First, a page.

Ray & Talison 4 cause a delay in gastric emptying following the consumption of a high-carbohydrate meal, as well as reduce postprandial glycemia. Delayed gastric emptying is a characteristic of diabetic individuals. The study design was a single-blind, placebo-controlled, randomized trial with nine subjects. There were three male, and six female subjects, all healthy and all between twentythree and twenty-nine years of age. All subjects had a history of either GI-related complaints, cardiovascular disease, or diabetes; and were not currently taking any medications for these conditions. This data was accumulated using a three month questionnaire which the participants answered themselves. Three days before the initial trial began, they were to record everything they consumed and this data was used to calculate macronutrient and fatty acid intake using computer software. On the day of the first trial, subjects were given a buffet meal from which they were asked to rate 50% of the food on a scale of 1-5. After consuming the “test meal” provided to the subjects of the study, gastric emptying was calculated by means of an octanoic acid breath test. Results found there was no significant effect of cinnamon on gastric emptying. The effects of cinnamon on cardiovascular aspects were also measured. No effect was found on neither systolic nor diastolic blood pressure after eating the meal provided. As far as plasma glucose is concerned, cinnamon supplementation did appear to increase the levels in comparison to the placebo, and this increase in plasma glucose lasted for three hours after consumption. No difference was noted in HDL or LDL cholesterol levels. The study failed to measure hyperglycemic and hyperlipidemic states. Dietary fat is said to delay gastric emptying, and the meal provided in the study was 65% fat. The cinnamon did not delay the gastric emptying any further, and was concluded to also not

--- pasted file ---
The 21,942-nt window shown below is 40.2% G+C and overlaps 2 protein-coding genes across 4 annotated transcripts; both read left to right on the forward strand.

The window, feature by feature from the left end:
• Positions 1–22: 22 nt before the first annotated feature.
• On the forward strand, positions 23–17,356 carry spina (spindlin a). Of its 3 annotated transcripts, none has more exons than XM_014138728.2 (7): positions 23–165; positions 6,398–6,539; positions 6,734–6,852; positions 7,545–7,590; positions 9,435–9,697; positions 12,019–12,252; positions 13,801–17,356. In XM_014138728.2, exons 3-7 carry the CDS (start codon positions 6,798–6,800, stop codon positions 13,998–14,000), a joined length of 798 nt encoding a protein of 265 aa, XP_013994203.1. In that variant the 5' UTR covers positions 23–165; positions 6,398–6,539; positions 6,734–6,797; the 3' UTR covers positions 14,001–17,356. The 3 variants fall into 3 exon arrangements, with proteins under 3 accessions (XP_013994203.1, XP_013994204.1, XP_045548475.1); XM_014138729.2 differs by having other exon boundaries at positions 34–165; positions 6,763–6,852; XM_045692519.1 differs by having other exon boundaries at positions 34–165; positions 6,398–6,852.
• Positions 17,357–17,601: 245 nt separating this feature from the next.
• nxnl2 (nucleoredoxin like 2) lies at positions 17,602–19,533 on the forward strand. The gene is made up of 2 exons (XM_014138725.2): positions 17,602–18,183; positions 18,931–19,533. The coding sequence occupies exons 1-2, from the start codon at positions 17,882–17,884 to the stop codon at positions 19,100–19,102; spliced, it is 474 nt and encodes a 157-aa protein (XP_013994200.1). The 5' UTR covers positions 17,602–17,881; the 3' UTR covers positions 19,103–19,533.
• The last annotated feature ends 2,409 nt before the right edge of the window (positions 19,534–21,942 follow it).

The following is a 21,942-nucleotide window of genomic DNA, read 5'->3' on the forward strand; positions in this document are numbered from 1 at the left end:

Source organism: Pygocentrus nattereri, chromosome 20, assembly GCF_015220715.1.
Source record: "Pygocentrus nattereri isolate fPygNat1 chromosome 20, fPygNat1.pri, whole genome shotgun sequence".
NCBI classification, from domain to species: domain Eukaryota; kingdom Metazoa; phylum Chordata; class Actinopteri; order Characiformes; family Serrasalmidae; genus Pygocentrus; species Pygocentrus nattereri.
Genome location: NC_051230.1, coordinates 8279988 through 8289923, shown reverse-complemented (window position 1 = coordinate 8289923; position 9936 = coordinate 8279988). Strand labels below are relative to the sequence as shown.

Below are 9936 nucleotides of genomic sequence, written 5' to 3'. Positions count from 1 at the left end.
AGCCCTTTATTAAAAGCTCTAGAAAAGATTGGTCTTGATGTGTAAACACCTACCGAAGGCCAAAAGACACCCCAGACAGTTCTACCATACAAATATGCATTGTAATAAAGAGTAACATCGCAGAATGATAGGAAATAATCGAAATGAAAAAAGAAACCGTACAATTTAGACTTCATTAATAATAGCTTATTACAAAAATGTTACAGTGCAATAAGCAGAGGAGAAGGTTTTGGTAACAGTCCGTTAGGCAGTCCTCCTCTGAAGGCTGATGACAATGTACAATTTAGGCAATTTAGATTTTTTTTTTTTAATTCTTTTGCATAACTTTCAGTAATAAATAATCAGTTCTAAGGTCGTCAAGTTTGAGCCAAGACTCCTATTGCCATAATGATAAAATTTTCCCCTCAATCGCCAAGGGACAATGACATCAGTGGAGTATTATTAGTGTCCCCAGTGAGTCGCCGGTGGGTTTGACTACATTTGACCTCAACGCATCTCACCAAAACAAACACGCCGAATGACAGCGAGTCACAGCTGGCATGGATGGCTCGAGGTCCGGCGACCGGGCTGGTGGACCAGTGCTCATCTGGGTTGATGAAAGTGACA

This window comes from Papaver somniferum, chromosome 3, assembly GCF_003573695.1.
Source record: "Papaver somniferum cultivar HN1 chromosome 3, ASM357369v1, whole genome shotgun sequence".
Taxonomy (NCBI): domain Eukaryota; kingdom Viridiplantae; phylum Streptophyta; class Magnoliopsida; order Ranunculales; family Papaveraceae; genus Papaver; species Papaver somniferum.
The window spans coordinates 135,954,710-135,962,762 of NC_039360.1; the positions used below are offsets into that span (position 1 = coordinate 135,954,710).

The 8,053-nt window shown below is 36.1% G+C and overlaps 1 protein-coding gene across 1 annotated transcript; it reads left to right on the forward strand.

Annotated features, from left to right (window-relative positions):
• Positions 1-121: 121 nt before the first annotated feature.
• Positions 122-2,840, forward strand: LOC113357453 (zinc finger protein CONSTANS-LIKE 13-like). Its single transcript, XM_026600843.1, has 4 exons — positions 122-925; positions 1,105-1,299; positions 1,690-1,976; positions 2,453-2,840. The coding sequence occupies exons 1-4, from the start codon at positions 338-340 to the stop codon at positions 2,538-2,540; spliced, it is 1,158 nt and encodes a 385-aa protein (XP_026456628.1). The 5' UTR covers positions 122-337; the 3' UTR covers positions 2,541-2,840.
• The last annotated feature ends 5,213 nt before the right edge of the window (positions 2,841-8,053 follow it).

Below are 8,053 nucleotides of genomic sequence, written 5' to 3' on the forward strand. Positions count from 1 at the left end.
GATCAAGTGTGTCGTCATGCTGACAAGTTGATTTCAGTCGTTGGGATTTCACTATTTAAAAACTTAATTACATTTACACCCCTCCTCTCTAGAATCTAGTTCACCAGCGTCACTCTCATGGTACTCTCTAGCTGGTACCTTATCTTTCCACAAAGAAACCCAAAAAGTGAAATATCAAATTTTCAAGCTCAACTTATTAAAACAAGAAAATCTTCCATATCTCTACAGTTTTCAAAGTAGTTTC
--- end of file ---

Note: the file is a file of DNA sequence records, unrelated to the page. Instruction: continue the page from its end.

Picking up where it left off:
Ray & Talison 5 impact postprandial glycemic and lipemic responses, arterial stiffness, or appetite. Based on these conclusions, the study found no evidence that the supplementation of cinnamon would have any influence on decreasing the risk of diabetes. There were a few strengths of this study. The design was very strong, because randomization ensured the even distribution of possible confounding factors. The use of a placebo also supported the results. The information required from subjects and the tests supported their conclusions well. There were also weaknesses of this study. First, the number of subjects, nine, was very small. Studies are much stronger with a lot more people. Also, this study only focused on a one day consumption of cinnamon. The long term effects were not addressed. CONCLUSION: We have concluded that cinnamon may assist in some aspects of Type 2 diabetes. The two studies are very different and focus on different aspects of cinnamon’s effect on the many parts of Type 2 diabetes. The first study showed us that it significantly decreased HbA1c levels. Glucose concentrations were not changed in the second study. We have more faith in the first study, because it focused on the longer-term consumption of cinnamon rather than the immediate effects. The two studies also differed in the conclusions on blood pressure change. We again believe the first study has more credibility due to the longer use of cinnamon, which gives it time to take effect rather than immediately in one day. We agree with the second study on the results on gastric emptying, because that occurs right after cinnamon consumption with food. Overall, we believe that cinnamon can help with Type 2 diabetes in regards to HbA1c levels and blood pressure, along with the regular blood glucose medication. To give a more

Ray & Talison 6 confident conclusion, we would like to see more studies on cinnamon and its effects in relation to Type 2 diabetes.

Ray & Talison 7 Works Cited Markey, Oonagh, et al. "Effect Of Cinnamon On Gastric Emptying, Arterial Stiffness, Postprandial Lipemia, Glycemia, And Appetite Responses To High-Fat Breakfast." Cardiovascular Diabetology 10.1 (2011): 78-87. Academic Search Premier. Web. 30 Sept. 2012. N. Robinson, et al. "Glycated Haemoglobin And Blood Pressure-Lowering Effect Of Cinnamon In Multi-Ethnic Type 2 Diabetic Patients In The UK: A Randomized, PlaceboControlled, Double-Blind Clinical Trial." Diabetic Medicine 27.10 (2010): 11591167. Academic Search Premier. Web. 30 Sept. 2012.